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When Children Die: Improving Palliative and End-of-Life Care For Children and Their Families How do children with a life-threatening illness or injury cope with that reality? How do families deal with such a devastating blow? Children, parents, siblings, and grandparents face difficult and overwhelming questions: Am I going to be OK? Will our child survive? Why is this happening to my grandchild? If it can happen to my brother, will it happen to me too? Is it going to get worse? How can we get help for our child’s pain? Are we doing everything we can? Why is my sister at the hospital so long? What kind of care would be best? How will we make it financially? How can we deal with all the details? Who can help us get through this? In such difficult times, children and their families need “medicine with a heart.” They need what palliative care has to offer from the moment they learn a child is very ill. What doctors, nurses, and other health professionals do and say makes a real difference. They can ease children’s pain and other symptoms. They can offer words of comfort and give children and families the information they need to understand what is going on. They can help families make choices and support them in dealing with sadness, fear, worry, and loss. Others can help too. Insurance companies and government agencies can make it easier for children to get palliative and end-of-life care. Those who educate health care professionals can train them to better provide this care. Researchers can find out what works best to help very ill children and their families. We need medicine with a heart… The endless physical, emotional, and financial burdens that your family carries when a child is dying…make you totally incapable of dealing with incompetence and insensitivity. Salvador Avila, parent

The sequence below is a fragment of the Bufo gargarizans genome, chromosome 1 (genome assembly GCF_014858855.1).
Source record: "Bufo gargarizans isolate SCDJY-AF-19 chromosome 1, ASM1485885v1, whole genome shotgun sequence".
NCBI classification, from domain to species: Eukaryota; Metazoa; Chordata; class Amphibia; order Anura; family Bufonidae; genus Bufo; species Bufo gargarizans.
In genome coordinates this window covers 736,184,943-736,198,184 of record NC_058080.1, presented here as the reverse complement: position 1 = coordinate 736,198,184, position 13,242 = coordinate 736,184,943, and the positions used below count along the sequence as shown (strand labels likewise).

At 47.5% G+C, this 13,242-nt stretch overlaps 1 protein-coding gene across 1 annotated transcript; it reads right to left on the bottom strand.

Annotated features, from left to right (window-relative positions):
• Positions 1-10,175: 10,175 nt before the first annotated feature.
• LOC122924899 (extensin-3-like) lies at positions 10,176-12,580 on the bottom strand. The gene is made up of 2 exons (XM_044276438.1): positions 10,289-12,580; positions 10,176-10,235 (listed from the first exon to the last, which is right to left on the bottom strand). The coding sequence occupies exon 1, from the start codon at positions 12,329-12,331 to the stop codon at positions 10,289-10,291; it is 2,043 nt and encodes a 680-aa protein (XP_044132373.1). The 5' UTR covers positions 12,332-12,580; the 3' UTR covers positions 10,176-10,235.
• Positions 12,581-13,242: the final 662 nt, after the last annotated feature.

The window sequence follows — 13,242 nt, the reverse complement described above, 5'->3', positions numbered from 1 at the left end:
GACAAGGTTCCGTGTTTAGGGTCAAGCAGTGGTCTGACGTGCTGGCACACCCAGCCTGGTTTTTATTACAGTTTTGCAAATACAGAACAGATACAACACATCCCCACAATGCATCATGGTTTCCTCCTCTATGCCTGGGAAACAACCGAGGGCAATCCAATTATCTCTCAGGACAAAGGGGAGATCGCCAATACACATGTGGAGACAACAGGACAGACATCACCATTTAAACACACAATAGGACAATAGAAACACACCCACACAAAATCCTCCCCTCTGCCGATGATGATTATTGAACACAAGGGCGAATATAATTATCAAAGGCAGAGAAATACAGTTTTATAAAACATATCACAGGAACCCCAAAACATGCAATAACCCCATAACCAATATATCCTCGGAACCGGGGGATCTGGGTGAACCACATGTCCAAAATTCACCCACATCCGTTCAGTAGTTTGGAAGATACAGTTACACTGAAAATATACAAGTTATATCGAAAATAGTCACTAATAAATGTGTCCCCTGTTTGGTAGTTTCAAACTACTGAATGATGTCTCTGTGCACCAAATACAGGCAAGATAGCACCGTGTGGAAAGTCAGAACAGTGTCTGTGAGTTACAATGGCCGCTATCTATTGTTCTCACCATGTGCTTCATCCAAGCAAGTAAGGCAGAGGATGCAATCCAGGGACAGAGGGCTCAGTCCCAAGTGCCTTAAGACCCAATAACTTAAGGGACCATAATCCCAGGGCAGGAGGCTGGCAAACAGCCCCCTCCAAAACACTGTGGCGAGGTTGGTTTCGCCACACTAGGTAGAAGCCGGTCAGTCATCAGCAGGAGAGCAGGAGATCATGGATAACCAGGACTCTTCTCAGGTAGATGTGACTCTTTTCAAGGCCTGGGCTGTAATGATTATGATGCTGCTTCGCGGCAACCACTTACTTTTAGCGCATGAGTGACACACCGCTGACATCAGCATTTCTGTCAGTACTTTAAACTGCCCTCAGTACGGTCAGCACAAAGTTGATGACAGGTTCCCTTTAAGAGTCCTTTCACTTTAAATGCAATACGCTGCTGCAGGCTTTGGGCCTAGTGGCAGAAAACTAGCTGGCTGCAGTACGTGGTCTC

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When Children Die: Improving Palliative and End-of-Life Care For Children and Their Families What is palliative care? Michael’s doctor worked the entire way knowing that if Michael didn’t make it, we were still going to have to get through it. So she treated us, as well as treated Michael. Rose Conlon, parent Palliative care supports and comforts children with life-threatening illnesses or injuries. Its purpose is to: Prevent or relieve pain and other physical distress. Offer children and families – especially parents, brothers, sisters, and grandparents – the emotional and spiritual support they need. Help children and families live as normal a life as they can. Help families make decisions. Give them timely and truthful information. Respect families’ choices, values, and cultural traditions. Palliative care works with – not instead of – other treatments. It can start as soon as the family knows the child is ill. Palliative care does not mean “giving up.” Good palliative care can help all seriously ill or injured children, not only those who are dying. End-of-life care and hospice care focus on taking care of children as they near death. They can help each family: Ease their child’s pain and other symptoms. Keep their child calm and comfortable. Make decisions about the use of life-support. Talk about last wishes. Grieve the death of the child. When children need palliative care. Children and families need palliative care beginning when they learn of the serious medical condition. They need it all through treatment and at the end of life. The care that children need will change as their condition changes. And at each stage of life – infant, child, and teen – children’s needs will differ.